Researchers from the Universite Paris-Saclay (Paris, France) in collaboration with scientists at the Technion Israel Institute of Technology (Haifa, Israel) have developed an artificial nose that can detect Pulmonary Arterial Hypertension (PAH).
The device termed e-nose can detect PAH from the breath of an individual. PAH is the condition of having severe high blood pressure due to obstructions in the pulmonary arteries impairing blood flow within the lungs.
Patients with PAH have a life expectancy of 5-years following diagnosis. However the disease can be managed if correct diagnosis is made earlier.
Combining the expertise of the French team specializing in PAH with those of the Israeli team in nanotechnology, the teams developed an artificial nose specialized to detect PAH in its early stages.
A team of researchers led by Hossam Haick, lead researcher at Technion (Israel Institute of Technology, first developed the e-nose to diagnose cancer.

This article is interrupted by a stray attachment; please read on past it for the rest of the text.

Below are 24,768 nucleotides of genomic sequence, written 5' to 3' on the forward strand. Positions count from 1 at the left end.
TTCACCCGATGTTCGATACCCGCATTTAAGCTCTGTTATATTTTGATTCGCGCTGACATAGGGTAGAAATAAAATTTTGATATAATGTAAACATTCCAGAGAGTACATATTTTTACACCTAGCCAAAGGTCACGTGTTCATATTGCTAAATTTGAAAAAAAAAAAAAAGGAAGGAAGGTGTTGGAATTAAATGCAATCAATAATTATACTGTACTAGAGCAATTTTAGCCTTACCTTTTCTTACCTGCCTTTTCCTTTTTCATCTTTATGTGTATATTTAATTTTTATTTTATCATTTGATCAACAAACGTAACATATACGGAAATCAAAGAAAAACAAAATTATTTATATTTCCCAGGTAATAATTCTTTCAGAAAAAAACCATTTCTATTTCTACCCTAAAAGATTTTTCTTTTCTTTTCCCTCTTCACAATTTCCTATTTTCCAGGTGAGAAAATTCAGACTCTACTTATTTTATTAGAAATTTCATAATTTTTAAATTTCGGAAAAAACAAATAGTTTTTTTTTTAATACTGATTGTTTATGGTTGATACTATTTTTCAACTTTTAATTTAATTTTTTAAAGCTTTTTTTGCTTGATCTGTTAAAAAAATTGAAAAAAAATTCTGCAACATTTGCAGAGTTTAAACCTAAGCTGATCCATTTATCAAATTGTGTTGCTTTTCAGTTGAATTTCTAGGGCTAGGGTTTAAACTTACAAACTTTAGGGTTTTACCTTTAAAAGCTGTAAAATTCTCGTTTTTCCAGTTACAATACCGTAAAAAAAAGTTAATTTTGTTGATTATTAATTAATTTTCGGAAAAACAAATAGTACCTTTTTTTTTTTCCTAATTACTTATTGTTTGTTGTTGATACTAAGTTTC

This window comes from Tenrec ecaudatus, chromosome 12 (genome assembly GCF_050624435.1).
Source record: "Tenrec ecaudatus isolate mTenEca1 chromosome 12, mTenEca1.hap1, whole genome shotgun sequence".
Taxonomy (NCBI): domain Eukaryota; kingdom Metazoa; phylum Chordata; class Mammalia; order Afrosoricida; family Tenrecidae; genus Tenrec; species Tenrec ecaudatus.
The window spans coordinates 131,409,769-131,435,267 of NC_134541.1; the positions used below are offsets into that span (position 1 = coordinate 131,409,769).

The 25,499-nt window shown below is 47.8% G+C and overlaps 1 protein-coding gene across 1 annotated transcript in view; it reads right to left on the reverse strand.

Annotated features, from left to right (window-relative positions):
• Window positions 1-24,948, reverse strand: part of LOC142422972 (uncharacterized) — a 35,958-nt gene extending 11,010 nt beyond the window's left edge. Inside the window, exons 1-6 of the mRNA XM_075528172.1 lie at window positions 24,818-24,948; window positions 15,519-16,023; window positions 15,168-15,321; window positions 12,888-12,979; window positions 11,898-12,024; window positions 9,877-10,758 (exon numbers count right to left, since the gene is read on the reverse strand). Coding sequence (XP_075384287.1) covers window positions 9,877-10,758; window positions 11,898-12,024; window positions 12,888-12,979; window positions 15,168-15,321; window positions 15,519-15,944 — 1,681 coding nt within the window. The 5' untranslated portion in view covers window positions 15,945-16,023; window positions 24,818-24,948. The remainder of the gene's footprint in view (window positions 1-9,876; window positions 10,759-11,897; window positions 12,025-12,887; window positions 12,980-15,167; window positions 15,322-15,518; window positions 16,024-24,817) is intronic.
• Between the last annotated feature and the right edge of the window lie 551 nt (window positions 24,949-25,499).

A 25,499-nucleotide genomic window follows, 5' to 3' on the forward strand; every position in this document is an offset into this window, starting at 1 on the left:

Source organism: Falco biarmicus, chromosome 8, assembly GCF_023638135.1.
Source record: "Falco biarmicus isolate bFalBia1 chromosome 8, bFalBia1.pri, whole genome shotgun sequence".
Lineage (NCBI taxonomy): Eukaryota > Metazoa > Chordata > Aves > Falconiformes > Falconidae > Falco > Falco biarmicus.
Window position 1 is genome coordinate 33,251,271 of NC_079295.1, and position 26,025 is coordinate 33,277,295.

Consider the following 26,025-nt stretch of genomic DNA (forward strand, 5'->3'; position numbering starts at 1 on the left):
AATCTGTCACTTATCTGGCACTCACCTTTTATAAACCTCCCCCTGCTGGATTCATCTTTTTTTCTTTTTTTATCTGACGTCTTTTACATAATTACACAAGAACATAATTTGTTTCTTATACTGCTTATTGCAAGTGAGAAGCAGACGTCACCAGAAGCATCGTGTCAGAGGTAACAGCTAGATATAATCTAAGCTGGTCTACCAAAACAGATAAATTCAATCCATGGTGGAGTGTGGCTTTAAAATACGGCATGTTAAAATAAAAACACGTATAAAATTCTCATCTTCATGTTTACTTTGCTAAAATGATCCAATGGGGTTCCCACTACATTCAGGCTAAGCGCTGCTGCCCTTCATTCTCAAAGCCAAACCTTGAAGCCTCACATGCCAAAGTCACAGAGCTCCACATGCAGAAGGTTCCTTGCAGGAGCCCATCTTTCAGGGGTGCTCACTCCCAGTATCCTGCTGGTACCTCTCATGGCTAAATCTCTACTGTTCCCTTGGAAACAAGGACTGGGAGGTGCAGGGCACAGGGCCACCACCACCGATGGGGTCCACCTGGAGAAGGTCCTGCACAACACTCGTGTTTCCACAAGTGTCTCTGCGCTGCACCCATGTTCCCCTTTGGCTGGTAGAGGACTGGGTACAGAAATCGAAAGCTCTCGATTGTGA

Noting comparable characteristics between PAH and cancer, Sylvia Cohen-Kaminsky from Universite Paris-Saclay contacted Haick to see whether the device could also be applied in diagnosing PAH.
“The gold standard for the diagnosis of PAH is right heart catheterism, which can make the right diagnosis, but it is invasive, risky and unsuitable for widespread screening,” commented Cohen-Kaminsky.
Cohen-Kaminsky and Haick collaborated together to form an international associated lab between their institutions to develop and trial a device dedicated to detecting PAH.
Gold nanoparticles together with chemical modules were utilized to construct the device. This novel instrument will enable a simple, quick and patient-friendly diagnosis of PAH.
“The e-nose is a non-invasive and safe detection method that means general screening of PAH could eventually be made available.”
“With this new technology, we save time compared to existing screening techniques to date that long mobilize highly qualified staff to perform especially echocardiograms and stress tests”, remarked Marc Humbert, Director of the mixed research unit INSERM and a leading expert in pulmonary hypertension.
At present a large clinical trial led by Humbert and sponsored by the by the public hospital system in Paris, Assistance Publique Hopitaux de Paris, is underway for validation in PAH.
The team hope to identify new biomarkers and therapeutic targets in PAH.